The hectic nature of a busy store creates confusion, if not outright forgetfulness. Shopping with children can become chaotic during holiday seasons and when school is about to start. Paying for your items seems routine until you are confronted by store security.
An item hidden in a corner or lower part of a shopping cart has led to you being detained and arrested for shoplifting. Stores are aggressive in recruitment of equally aggressive security officers. Their goal is to discourage crimes, resulting in those supposedly caught for "shoplifting" becoming examples to others.
Serious Consequences On A Shoplifting Conviction
If you've been arrested for shoplifting, you know it's a serious crime of dishonesty. You've got to make sure it's handled the correct way because the consequences of a shoplifting arrest can affect you for the rest of your life in terms of school, employment, scholarships and many other factors.
If you're a student, you want to make sure you consult with an attorney before making any decisions. Shoplifting charge does not necessarily have to be a petty theft like many people may perceive. You might even be charged with something more serious, like a grand theft.
There are different levels of shoplifting:
- If you're accused of taking an item or items less than $100, then you're usually accused of second-degree misdemeanor petty theft, which carries a maximum penalty of up to 60 days in jail, a $500 fine or up to six months probation.
- If you're accused of stealing $100 to $300 worth of merchandise, then you're charged with petty theft of a first-degree misdemeanor type. This charge carries a maximum penalty of up to one year in jail, a $1,000 dollar fine or up to one year of probation.
- If you're accused of taking more than $300 dollars worth of merchandise, then it's considered a grand theft charge. This is a felony, and if you're accused, you could potentially face up to five years in prison, a $5,000 dollar fine or five years probation.
- If you're accused of committing a theft with another person, a co-defendant, the prosecutor's office will usually add the amount together. So, if the amount you're accused of taking is maybe only $50, but your co-defendant is accused of taking $300, unfortunately, you could be charged with the felony grand theft. This is because they add the amounts together and charge you with the same crime if you're acted in concert or together.
Civil Penalties For Shoplifting
When you're charged with shoplifting, the store or merchant will give you a letter in person of the time of the alleged offense, or he or she will mail you a letter stating that you need to pay what's called the civil penalty.
The store will sometimes use a collection company, or a law firm on its behalf, to send you this letter. The amount it wants to collect is different, depending on how much it is alleged that you took: it could be as low as $200, or as high as over $1,000. The law allows a merchant to try to collect the civil penalty if you're charged with theft; however, you should be aware that if you choose to pay this civil penalty, it does not stop the prosecutor's office of the state of Florida from prosecuting you for a criminal charge. These are two separate things.
However, before you make a decision to pay the civil penalty, you should consult with an attorney. Payment of a civil penalty could constitute an admission of guilt, even if you feel like you're not guilty, and you haven't done anything wrong. The payment of that civil penalty may also be used against you in the criminal court. However, if your attorney and you discuss that you want to enter into a plea agreement, or you want to get into a diversion program, obviously payment of that civil penalty could be in your best interest.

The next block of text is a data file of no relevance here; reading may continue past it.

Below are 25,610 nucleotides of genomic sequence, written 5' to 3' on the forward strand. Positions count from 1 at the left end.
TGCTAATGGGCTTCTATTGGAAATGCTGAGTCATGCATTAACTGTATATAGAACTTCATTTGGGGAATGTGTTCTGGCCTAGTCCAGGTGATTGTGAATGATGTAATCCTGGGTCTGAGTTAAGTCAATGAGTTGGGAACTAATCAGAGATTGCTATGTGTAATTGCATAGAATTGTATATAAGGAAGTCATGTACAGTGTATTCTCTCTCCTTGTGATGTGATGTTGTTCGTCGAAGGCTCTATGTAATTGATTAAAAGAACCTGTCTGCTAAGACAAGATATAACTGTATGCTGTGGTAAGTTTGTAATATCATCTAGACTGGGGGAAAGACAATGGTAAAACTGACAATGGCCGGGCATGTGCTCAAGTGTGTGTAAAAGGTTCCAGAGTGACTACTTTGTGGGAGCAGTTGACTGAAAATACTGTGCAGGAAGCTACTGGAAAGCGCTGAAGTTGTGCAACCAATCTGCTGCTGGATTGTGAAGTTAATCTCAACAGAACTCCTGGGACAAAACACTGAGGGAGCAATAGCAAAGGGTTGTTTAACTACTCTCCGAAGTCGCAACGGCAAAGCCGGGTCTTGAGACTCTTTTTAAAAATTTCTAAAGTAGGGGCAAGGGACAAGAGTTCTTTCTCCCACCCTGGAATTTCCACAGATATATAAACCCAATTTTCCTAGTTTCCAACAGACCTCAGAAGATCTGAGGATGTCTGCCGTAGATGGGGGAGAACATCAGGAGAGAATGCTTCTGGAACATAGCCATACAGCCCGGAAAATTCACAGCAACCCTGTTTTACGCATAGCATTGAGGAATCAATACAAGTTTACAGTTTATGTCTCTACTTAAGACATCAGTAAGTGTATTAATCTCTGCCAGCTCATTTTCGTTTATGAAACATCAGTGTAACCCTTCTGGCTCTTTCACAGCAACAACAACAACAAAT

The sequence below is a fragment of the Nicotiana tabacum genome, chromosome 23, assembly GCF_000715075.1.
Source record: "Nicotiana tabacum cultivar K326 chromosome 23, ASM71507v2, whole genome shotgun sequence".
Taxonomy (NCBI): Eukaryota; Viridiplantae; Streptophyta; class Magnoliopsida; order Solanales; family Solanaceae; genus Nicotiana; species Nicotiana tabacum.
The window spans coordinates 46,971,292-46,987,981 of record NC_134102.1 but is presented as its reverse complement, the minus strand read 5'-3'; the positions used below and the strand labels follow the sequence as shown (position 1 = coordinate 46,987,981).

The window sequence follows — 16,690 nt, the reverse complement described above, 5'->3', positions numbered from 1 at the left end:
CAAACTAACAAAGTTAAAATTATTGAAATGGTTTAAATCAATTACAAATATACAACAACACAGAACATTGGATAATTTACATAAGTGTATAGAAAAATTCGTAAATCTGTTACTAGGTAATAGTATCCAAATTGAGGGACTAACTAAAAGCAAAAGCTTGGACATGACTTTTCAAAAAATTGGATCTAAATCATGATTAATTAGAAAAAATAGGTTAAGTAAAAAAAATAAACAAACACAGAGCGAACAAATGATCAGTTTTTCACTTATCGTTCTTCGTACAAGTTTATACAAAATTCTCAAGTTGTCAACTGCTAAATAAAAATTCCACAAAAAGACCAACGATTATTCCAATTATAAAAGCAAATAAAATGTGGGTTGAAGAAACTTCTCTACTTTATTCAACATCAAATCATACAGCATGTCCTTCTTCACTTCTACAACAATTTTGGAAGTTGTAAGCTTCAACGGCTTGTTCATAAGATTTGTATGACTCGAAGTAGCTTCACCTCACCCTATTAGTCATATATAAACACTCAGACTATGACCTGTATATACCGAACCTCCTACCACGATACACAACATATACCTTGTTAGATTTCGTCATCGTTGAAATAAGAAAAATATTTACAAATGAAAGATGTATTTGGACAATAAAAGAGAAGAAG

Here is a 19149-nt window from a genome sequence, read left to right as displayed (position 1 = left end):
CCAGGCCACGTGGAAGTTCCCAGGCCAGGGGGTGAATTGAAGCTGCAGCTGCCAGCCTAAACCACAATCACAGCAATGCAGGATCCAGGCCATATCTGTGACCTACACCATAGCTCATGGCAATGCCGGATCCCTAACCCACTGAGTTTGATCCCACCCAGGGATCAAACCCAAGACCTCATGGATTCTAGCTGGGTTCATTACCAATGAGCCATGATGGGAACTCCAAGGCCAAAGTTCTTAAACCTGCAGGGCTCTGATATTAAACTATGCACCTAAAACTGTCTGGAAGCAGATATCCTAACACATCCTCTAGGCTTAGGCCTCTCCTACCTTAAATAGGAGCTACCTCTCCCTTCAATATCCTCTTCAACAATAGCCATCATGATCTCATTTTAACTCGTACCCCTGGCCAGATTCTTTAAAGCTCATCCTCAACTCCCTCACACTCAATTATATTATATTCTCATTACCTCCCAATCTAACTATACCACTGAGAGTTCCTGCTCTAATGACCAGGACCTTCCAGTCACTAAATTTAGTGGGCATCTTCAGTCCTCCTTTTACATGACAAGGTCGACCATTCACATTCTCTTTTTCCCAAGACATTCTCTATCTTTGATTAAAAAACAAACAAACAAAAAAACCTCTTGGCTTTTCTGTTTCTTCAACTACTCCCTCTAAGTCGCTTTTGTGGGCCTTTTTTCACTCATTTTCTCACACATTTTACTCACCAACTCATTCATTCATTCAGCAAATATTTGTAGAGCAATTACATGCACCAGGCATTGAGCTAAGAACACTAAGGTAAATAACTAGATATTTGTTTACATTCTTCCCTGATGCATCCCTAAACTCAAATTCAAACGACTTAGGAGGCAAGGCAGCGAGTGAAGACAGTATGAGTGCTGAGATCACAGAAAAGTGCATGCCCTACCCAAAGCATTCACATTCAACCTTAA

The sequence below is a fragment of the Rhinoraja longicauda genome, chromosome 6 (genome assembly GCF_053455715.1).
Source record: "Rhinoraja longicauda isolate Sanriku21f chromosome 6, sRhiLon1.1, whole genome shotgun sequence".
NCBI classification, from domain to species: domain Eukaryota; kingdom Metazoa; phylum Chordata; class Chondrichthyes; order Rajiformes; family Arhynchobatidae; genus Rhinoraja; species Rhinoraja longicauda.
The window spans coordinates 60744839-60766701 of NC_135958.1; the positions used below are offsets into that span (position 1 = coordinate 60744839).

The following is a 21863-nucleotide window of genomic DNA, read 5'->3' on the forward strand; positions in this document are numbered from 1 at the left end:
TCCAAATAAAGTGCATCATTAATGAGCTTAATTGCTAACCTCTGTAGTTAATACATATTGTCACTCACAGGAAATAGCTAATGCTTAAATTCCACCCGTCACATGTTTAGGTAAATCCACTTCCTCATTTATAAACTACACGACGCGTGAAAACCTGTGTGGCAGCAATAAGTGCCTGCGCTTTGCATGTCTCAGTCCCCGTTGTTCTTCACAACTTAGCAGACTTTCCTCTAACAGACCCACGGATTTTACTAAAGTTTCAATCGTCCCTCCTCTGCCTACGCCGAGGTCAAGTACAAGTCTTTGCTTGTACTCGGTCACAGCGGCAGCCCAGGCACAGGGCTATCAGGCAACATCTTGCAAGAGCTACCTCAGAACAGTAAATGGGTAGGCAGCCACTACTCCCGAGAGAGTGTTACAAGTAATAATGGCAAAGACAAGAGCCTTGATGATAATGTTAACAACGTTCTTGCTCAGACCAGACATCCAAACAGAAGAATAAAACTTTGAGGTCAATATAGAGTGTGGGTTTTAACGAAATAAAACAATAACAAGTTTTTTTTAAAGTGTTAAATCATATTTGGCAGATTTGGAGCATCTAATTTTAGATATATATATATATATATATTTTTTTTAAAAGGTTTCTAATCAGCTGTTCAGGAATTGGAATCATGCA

If you've never been in trouble before and you've been charged with shoplifting, your attorney maybe able to get you what's called a diversion program. A diversion program diverts you from the court system. Your attorney will enter a plea of not guilty for you, and you will sign an agreement with the prosecutor's office stating that you will complete certain conditions, such as maybe taking a theft class, doing some community service hours or paying money to be in the program.
Once you complete those types of conditions, then the charges will be dropped against you. If you've been charged with shoplifting, you want to see if you're eligible for that program. Once the charges are dropped, then you can discuss with your attorney whether or not you're eligible for an expungement.
Defending Shoplifting Charges
At The Umansky Law Firm, our theft defense attorneys provide aggressive representation for our clients charged with shoplifting. We also assert their rights, starting with their right to remain silent before a mall security guard or police officer. As in any theft-related case, we strive to minimize the consequences. First-offender programs offer the chance for charges to be dismissed in pretrial diversion. Completing those conditions can result in the charges being dropped and your record expunged with the help of a shoplifting attorney. However, a trial before a jury remains an option if that can provide the best outcome.
We are former prosecutors protecting the rights of the wrongfully accused. Our experienced lawyers are standing by to help you go over your shoplifting case. To schedule a free initial consultation with an Orlando shoplifting lawyer at The Umansky Law Firm, contact our office online or call 407-228-3838.
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